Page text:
Jose Mourinho’s second-season syndrome is in full force at Tottenham with the London club standing atop the English Premier League table with 24 points in 11 games and a league-high 14-goal differential. When Spurs chairman Daniel Levy fired Mauricio Pochettino and hired Mourinho, it seemed that there were two reasons behind such a tectonic shift in the philosophy of the club. One was obviously the need for a box-office figure in Mourinho, with Tottenham’s new stadium and Amazon Prime documentary needing some star power.
The other was that there was a feeling that Pochettino’s Tottenham had underperformed for the quality of the squad at his disposal, and Mourinho would be able to extract trophies from the world-class players at the club – even if it meant that his stint would be a relatively short one, as has been the case with Mourinho’s tenures in his previous few clubs.
Son-Kane enjoy Mourinho boost
Harry Kane and Son Heung-Min have always been world- class players, but this season Mourinho’s words have acted as a booster shot of confidence for the two forwards who have provided Tottenham with 18 goals between them. Son, in particular, has scored 10 Premier League goals with only 13 shots on target.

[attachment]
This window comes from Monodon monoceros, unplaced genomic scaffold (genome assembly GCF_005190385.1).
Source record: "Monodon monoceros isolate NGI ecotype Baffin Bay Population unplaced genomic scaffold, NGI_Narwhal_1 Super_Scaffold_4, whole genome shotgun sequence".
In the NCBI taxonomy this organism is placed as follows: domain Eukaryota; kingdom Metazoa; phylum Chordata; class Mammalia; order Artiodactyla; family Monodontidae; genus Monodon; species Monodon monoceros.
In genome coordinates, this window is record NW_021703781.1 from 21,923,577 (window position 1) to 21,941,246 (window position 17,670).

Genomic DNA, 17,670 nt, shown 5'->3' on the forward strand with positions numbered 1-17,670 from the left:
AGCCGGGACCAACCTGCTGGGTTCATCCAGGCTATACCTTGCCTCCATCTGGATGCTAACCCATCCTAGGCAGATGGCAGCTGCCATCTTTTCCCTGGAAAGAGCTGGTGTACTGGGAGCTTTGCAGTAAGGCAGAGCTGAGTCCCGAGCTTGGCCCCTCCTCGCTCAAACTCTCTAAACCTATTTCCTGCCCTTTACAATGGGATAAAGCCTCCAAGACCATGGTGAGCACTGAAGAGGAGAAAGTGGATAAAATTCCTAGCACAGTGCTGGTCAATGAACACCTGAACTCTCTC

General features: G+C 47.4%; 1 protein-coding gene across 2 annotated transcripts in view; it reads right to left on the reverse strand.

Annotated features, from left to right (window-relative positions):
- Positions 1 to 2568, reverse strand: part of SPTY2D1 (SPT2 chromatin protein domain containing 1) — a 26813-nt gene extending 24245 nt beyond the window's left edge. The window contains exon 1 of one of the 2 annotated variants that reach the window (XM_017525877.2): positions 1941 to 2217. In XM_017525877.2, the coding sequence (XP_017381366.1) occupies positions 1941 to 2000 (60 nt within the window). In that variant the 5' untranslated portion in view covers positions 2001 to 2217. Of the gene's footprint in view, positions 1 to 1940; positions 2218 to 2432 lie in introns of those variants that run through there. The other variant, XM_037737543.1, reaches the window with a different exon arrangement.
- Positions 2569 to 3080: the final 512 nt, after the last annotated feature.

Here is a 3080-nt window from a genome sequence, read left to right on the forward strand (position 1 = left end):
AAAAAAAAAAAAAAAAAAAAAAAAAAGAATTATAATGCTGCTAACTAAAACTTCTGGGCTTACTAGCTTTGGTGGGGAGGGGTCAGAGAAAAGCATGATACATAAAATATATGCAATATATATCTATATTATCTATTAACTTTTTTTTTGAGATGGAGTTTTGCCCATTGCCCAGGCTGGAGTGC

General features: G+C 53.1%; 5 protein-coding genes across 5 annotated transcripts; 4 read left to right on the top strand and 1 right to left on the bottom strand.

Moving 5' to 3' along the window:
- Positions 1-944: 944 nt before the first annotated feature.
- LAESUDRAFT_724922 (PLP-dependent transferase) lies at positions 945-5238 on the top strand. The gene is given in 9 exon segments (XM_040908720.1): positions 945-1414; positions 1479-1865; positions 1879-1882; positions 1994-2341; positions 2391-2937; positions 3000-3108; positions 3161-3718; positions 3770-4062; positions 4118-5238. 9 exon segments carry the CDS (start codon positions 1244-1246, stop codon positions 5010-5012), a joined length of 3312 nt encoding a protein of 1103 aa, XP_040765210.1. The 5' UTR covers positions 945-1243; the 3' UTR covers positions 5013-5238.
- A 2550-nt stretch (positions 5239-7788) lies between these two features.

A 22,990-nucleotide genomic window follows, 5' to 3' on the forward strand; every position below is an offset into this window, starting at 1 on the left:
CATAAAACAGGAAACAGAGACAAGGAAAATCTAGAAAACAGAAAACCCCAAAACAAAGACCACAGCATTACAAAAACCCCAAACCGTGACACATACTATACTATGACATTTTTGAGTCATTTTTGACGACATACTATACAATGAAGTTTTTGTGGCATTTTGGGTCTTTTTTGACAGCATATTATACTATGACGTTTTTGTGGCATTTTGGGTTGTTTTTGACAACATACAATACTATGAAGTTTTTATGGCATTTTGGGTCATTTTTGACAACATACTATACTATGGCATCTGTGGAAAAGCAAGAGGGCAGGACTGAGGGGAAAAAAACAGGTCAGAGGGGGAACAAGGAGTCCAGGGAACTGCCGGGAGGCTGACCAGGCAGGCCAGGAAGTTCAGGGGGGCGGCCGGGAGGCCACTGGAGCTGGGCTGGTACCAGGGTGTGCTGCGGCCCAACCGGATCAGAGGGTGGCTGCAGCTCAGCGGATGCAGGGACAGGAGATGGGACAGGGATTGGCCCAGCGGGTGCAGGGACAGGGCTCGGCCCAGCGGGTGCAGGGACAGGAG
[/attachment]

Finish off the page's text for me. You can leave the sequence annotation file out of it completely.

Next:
A return to the old Jose?
There’s almost a twinkle in Jose’s eyes now that he is at Tottenham. There is no longer the pressure of sticking to the philosophies of footballing giants as has always been the case at clubs like Real Madrid or Manchester United. At Tottenham, he can post what he wants on his Instagram account or be the star of the show in the club’s Amazon Prime documentary – while continuing to deliver the results he has been brought in for in his second season, when everything is expected to come together on the pitch and off it.
Pandemic season working for Spurs
One of the reasons Tottenham have continued to stay at the top of the league is how this season had begun. Most teams didn’t enjoy an adequate pre-season. On top of that, most top teams are playing in multiple competitions and regularly taking the field for two matches a week.
This war of attrition is where a manager like Mourinho thrives. As Liverpool struggles with multiple injuries and Manchester City become the team that presses the least in the league (1,094 pressures applied in 11 games as compared to 1,971 by Marcelo Bielsa’s Leeds United), Mourinho’s Tottenham play on the counter and pick off teams that are yet to fully comprehend that their way of playing isn’t suitable over such a jam-packed schedule.